To: Moments

I am, unfortunately, unable to deal with uncertainty.

I prefer life to be neat and compartmentalized. This way, when it comes apart, as it so often does, it can easily be pieced back together.

But sometimes, life throws you a curve ball, just for the heck of it. I find myself inept among the pieces; all my preferences now meaningless.

It was time to build anew. 2017 would be the year of transformation, I promised. I’d seen my friends — who’d been through worse — do the same. They said the journey ahead will be rough, and fraught with doubt and insecurity, but you underestimate the depth of those feelings, until you find yourself in the fray.

In this process, I find I have more questions than I do answers. What do I stand for? What do I love? Is living for one’s self at all possible? What if the choices we make today aren’t enough 10 years down the road? 

I find life is more haphazard than it is tidy. A rug, suddenly removed and shaken after 10 years. A billion dust particles fill the space, barely moving, slowly drifting in a downward settle. It is in that suspended state that I find myself seeking.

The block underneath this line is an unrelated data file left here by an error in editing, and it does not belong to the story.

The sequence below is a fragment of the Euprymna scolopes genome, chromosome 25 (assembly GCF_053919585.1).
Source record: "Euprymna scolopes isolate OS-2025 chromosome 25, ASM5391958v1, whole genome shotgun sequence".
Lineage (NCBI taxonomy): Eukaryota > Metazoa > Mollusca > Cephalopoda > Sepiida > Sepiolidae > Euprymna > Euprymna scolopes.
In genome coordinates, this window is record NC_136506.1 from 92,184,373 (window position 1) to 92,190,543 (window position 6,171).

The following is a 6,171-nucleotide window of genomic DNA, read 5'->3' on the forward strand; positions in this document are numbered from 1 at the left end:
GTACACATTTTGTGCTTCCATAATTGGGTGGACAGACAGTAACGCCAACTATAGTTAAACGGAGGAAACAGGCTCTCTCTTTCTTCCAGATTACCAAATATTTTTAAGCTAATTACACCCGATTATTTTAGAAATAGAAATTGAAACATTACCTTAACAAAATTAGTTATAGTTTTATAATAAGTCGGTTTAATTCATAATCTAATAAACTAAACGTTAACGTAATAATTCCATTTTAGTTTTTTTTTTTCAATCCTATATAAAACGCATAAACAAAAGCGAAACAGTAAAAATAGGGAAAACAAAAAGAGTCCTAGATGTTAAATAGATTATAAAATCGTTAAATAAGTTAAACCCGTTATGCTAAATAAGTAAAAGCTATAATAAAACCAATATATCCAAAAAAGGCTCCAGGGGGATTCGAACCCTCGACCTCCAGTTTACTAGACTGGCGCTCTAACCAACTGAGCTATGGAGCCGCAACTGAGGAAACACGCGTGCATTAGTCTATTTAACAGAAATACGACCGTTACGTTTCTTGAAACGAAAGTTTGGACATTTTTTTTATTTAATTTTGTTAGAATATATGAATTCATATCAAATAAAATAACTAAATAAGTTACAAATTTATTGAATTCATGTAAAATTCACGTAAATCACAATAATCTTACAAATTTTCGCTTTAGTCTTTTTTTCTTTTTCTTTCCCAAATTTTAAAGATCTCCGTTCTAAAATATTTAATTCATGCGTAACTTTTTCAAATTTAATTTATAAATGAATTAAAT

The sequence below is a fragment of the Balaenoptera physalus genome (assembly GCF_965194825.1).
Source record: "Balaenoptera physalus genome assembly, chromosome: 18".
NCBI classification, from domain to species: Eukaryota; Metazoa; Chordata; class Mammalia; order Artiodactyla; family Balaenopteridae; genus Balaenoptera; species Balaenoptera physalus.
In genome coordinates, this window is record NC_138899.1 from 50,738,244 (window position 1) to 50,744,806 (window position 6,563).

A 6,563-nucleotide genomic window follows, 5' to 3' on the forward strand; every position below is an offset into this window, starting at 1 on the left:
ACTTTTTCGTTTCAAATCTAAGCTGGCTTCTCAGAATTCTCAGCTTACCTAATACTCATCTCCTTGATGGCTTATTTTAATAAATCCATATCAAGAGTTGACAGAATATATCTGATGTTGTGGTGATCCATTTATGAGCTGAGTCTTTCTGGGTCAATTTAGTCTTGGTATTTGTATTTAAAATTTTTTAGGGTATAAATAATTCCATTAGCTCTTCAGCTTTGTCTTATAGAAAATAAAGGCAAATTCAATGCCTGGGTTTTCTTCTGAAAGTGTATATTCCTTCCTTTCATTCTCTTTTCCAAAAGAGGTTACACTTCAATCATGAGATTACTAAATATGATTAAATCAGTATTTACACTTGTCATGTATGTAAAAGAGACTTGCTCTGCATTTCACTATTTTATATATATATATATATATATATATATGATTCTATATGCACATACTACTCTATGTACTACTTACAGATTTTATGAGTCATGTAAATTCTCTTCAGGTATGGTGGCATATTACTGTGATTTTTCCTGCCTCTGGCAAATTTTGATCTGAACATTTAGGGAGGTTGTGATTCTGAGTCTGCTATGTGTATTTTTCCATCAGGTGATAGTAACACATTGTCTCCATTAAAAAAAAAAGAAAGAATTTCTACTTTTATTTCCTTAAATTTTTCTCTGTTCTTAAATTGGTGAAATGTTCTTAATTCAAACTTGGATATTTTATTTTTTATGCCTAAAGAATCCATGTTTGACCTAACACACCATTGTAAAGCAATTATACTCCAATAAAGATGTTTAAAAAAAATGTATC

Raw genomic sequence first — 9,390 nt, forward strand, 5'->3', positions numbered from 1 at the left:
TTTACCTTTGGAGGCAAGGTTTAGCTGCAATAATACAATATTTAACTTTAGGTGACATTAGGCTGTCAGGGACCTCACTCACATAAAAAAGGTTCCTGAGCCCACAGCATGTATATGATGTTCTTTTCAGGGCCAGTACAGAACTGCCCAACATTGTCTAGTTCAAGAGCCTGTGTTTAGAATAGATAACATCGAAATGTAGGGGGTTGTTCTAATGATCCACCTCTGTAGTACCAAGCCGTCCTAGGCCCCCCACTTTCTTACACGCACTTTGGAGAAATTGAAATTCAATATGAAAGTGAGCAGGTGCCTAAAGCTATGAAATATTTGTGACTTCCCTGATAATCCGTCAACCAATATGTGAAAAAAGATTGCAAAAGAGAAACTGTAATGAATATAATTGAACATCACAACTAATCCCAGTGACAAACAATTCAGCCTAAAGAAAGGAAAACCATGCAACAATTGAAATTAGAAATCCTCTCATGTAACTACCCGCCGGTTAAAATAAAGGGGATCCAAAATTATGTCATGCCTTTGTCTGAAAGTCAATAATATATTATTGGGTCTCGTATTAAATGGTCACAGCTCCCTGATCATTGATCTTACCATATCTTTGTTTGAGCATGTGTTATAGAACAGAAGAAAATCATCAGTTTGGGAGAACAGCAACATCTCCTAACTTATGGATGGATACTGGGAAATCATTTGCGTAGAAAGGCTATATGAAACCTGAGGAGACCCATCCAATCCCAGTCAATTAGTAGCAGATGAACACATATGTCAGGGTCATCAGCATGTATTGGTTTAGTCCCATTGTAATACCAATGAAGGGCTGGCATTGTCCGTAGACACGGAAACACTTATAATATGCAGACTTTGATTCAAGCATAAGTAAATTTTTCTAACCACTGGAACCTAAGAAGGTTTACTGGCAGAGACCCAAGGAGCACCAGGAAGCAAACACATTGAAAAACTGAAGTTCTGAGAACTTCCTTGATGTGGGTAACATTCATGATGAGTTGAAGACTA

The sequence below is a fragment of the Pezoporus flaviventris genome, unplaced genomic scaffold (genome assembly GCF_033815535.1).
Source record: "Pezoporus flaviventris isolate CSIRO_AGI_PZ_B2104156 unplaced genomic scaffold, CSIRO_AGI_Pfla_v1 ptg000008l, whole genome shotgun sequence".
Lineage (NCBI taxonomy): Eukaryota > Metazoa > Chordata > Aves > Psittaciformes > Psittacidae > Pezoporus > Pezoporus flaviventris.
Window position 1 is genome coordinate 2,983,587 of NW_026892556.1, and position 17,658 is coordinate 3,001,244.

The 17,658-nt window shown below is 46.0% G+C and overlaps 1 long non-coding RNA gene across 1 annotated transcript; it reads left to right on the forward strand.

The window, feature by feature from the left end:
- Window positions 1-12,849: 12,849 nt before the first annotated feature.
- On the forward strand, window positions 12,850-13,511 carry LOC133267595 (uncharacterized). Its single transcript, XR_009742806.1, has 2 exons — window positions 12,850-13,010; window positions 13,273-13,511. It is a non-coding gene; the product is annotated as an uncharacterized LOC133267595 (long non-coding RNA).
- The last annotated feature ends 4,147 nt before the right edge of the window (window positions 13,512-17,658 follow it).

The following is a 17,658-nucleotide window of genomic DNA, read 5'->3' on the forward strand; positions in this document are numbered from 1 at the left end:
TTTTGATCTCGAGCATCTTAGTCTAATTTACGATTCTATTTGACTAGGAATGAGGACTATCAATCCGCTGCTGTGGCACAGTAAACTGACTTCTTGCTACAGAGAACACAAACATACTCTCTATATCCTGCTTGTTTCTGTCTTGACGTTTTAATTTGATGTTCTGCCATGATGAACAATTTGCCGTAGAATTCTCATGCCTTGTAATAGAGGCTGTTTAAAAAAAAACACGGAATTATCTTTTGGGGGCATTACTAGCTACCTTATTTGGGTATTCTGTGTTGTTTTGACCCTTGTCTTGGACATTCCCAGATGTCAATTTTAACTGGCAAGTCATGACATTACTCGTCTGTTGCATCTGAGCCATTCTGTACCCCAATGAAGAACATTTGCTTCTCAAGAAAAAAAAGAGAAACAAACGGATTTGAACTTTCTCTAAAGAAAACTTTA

And it is infuriating.

“Transformation requires discipline,” she says to me, over our third glass of wine, and after I’ve asked her the umpteenth question that night. What she is asking me to do, really, is to be kinder to myself. “Are you not tired?” she asks, sounding very tired for me. She’s right, I am exhausted.

But perhaps that’s it — if I am to be kind to myself, I need to discipline the mind.

If 2017 is going to truly be a journey of self-discovery:

I need to make an ally of uncertainty. Knowing, that the chips will fall where they will, despite my intentions and preferences.

I have to be at peace in the midst of chaos and all the pieces. Trusting, that they will fall into a new shape that I will come to love and accept.

I need to surrender to moments as they occur, and seek reminders that there are no deadlines and expectations in the journey.

So here’s to a year of savoring the moments, instead of mourning how they’ve occurred or even their passing.

Dating in this age: Have we forgotten how to get to know another?

“I just don’t know what I did,” he says to me, over multiple glasses of red wine. The girl he had been “seeing” — whatever that means, he says — mysteriously lost interest.

“Where have the good men gone? I’m not getting any younger.” Another asks, as she hangs her head in her hands, in part despair, part frustration.

“She was interesting. I guess she thought I wanted something more, because she blew me off from the get-go,” she says, as she smiles ruefully at me.

My millennial comrades, blindly stumbling around today’s barren and foggy landscape of blind dates, dating applications and websites, hook-ups and set-ups, in an effort to find a life partner.

Swipe right, chat, dress up, meet, greet, repeat.